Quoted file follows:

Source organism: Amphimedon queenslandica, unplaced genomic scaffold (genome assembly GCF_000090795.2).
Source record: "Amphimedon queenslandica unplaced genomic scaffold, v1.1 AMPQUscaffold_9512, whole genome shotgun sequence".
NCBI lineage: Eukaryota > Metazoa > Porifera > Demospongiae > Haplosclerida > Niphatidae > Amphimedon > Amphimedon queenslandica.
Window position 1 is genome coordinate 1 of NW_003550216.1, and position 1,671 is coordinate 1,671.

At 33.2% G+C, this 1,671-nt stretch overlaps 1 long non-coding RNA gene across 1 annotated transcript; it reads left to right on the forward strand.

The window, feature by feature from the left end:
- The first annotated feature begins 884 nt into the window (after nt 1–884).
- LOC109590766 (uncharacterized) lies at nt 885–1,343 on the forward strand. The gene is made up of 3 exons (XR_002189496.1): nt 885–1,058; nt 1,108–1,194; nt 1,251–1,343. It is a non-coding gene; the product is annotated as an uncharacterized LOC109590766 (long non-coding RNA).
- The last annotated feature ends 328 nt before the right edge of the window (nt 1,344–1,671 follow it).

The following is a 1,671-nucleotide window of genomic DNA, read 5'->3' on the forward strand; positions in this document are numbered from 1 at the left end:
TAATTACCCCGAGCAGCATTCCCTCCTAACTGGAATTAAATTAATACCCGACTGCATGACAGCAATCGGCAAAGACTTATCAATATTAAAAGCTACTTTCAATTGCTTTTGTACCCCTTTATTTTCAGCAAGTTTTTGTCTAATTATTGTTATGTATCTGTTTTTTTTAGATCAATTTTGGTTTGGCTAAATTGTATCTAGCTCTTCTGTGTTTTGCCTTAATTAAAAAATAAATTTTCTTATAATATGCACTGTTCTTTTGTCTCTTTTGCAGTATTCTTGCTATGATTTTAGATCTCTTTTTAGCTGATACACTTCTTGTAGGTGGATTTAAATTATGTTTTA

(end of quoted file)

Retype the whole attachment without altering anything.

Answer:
Source organism: Amphimedon queenslandica, unplaced genomic scaffold (genome assembly GCF_000090795.2).
Source record: "Amphimedon queenslandica unplaced genomic scaffold, v1.1 AMPQUscaffold_9512, whole genome shotgun sequence".
NCBI lineage: Eukaryota > Metazoa > Porifera > Demospongiae > Haplosclerida > Niphatidae > Amphimedon > Amphimedon queenslandica.
Window position 1 is genome coordinate 1 of NW_003550216.1, and position 1,671 is coordinate 1,671.

At 33.2% G+C, this 1,671-nt stretch overlaps 1 long non-coding RNA gene across 1 annotated transcript; it reads left to right on the forward strand.

The window, feature by feature from the left end:
- The first annotated feature begins 884 nt into the window (after nt 1–884).
- LOC109590766 (uncharacterized) lies at nt 885–1,343 on the forward strand. The gene is made up of 3 exons (XR_002189496.1): nt 885–1,058; nt 1,108–1,194; nt 1,251–1,343. It is a non-coding gene; the product is annotated as an uncharacterized LOC109590766 (long non-coding RNA).
- The last annotated feature ends 328 nt before the right edge of the window (nt 1,344–1,671 follow it).

The following is a 1,671-nucleotide window of genomic DNA, read 5'->3' on the forward strand; positions in this document are numbered from 1 at the left end:
TAATTACCCCGAGCAGCATTCCCTCCTAACTGGAATTAAATTAATACCCGACTGCATGACAGCAATCGGCAAAGACTTATCAATATTAAAAGCTACTTTCAATTGCTTTTGTACCCCTTTATTTTCAGCAAGTTTTTGTCTAATTATTGTTATGTATCTGTTTTTTTTAGATCAATTTTGGTTTGGCTAAATTGTATCTAGCTCTTCTGTGTTTTGCCTTAATTAAAAAATAAATTTTCTTATAATATGCACTGTTCTTTTGTCTCTTTTGCAGTATTCTTGCTATGATTTTAGATCTCTTTTTAGCTGATACACTTCTTGTAGGTGGATTTAAATTATGTTTTA